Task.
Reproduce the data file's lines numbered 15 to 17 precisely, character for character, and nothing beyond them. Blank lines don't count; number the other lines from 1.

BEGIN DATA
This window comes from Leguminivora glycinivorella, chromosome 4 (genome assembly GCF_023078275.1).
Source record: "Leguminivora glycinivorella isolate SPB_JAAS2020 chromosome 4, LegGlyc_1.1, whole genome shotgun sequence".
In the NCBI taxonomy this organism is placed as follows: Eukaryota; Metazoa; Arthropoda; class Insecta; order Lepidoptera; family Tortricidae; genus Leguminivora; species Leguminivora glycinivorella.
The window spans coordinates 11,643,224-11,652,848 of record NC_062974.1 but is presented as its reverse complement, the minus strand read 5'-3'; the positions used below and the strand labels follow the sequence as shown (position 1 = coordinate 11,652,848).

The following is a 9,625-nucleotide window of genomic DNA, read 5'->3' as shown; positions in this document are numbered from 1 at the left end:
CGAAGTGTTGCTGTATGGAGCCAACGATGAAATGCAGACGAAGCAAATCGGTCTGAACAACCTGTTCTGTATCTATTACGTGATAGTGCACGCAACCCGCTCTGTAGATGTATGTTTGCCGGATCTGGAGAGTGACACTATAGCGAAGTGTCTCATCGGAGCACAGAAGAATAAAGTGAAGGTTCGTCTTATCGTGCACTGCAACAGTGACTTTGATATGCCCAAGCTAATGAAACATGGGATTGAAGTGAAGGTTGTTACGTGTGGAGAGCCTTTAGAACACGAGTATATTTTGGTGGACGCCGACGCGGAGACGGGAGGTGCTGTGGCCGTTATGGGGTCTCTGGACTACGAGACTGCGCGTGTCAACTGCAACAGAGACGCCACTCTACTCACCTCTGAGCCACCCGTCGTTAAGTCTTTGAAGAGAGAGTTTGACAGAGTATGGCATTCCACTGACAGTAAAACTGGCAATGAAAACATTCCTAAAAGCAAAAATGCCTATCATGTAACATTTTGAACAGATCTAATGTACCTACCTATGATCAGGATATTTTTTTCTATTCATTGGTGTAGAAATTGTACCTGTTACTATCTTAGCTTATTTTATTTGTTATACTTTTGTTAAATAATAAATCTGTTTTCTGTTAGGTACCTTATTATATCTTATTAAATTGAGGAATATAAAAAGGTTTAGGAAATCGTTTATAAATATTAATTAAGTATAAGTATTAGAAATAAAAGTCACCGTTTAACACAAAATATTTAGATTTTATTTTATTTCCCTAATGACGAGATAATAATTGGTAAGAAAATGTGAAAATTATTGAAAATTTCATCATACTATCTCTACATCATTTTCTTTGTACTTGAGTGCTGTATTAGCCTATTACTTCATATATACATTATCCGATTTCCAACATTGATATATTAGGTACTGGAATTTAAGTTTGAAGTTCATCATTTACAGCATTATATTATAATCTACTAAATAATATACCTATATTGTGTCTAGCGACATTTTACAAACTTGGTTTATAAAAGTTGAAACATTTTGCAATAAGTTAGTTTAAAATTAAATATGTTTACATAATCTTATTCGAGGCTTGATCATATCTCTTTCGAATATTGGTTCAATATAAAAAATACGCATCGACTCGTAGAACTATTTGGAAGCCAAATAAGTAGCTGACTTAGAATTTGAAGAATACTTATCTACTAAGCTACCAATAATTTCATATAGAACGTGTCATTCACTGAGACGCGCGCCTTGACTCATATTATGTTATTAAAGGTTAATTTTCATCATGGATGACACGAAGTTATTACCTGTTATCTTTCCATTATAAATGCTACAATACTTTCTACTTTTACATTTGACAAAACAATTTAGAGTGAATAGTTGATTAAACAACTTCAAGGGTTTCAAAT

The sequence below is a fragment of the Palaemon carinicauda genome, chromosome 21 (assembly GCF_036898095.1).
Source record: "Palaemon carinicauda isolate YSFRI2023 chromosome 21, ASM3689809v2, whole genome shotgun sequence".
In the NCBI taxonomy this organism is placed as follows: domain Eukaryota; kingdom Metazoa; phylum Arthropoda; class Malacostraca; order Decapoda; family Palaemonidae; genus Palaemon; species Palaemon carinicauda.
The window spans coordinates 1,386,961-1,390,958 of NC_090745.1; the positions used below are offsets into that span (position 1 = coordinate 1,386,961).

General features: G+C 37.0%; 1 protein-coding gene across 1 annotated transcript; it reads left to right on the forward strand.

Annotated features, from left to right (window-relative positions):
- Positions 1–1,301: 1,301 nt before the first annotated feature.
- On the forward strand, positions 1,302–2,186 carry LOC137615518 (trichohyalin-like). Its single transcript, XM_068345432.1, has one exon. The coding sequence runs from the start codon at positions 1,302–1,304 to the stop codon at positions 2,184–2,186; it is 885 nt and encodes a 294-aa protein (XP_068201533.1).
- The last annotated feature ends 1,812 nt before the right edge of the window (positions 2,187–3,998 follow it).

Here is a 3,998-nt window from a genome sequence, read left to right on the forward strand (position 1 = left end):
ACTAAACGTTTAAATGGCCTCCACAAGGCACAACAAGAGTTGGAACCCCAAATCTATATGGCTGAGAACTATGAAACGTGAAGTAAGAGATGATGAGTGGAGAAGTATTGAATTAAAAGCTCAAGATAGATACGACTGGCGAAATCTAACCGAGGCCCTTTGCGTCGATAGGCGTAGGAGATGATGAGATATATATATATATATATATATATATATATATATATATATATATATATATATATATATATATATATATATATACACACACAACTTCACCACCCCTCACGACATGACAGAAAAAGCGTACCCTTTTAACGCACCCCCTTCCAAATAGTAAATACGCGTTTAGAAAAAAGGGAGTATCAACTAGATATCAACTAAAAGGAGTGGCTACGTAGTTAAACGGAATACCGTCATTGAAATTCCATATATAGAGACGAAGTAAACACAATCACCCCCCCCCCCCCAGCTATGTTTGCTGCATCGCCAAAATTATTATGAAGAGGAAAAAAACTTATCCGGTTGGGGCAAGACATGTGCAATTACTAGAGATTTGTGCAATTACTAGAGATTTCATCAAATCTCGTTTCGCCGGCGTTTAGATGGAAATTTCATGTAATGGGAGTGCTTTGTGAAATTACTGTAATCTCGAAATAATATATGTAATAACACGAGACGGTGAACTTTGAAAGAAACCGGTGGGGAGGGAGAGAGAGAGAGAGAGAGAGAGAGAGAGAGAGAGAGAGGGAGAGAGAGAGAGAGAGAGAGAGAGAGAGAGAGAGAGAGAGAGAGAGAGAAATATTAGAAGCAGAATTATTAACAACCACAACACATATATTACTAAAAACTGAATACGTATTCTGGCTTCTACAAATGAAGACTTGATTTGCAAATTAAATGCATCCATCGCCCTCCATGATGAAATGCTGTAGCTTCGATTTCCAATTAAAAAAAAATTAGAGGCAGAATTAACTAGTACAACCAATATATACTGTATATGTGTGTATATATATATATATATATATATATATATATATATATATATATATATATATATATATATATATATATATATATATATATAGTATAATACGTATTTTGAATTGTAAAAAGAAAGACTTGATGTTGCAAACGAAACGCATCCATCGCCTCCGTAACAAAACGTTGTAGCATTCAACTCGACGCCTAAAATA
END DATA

- The last annotated feature ends 1,812 nt before the right edge of the window (positions 2,187–3,998 follow it).

Here is a 3,998-nt window from a genome sequence, read left to right on the forward strand (position 1 = left end):
ACTAAACGTTTAAATGGCCTCCACAAGGCACAACAAGAGTTGGAACCCCAAATCTATATGGCTGAGAACTATGAAACGTGAAGTAAGAGATGATGAGTGGAGAAGTATTGAATTAAAAGCTCAAGATAGATACGACTGGCGAAATCTAACCGAGGCCCTTTGCGTCGATAGGCGTAGGAGATGATGAGATATATATATATATATATATATATATATATATATATATATATATATATATATATATATATATATATATATATACACACACAACTTCACCACCCCTCACGACATGACAGAAAAAGCGTACCCTTTTAACGCACCCCCTTCCAAATAGTAAATACGCGTTTAGAAAAAAGGGAGTATCAACTAGATATCAACTAAAAGGAGTGGCTACGTAGTTAAACGGAATACCGTCATTGAAATTCCATATATAGAGACGAAGTAAACACAATCACCCCCCCCCCCCCAGCTATGTTTGCTGCATCGCCAAAATTATTATGAAGAGGAAAAAAACTTATCCGGTTGGGGCAAGACATGTGCAATTACTAGAGATTTGTGCAATTACTAGAGATTTCATCAAATCTCGTTTCGCCGGCGTTTAGATGGAAATTTCATGTAATGGGAGTGCTTTGTGAAATTACTGTAATCTCGAAATAATATATGTAATAACACGAGACGGTGAACTTTGAAAGAAACCGGTGGGGAGGGAGAGAGAGAGAGAGAGAGAGAGAGAGAGAGAGAGAGAGGGAGAGAGAGAGAGAGAGAGAGAGAGAGAGAGAGAGAGAGAGAGAGAGAGAAATATTAGAAGCAGAATTATTAACAACCACAACACATATATTACTAAAAACTGAATACGTATTCTGGCTTCTACAAATGAAGACTTGATTTGCAAATTAAATGCATCCATCGCCCTCCATGATGAAATGCTGTAGCTTCGATTTCCAATTAAAAAAAAATTAGAGGCAGAATTAACTAGTACAACCAATATATACTGTATATGTGTGTATATATATATATATATATATATATATATATATATATATATATATATATATATATATATATATATATATATATATATATAGTATAATACGTATTTTGAATTGTAAAAAGAAAGACTTGATGTTGCAAACGAAACGCATCCATCGCCTCCGTAACAAAACGTTGTAGCATTCAACTCGACGCCTAAAATA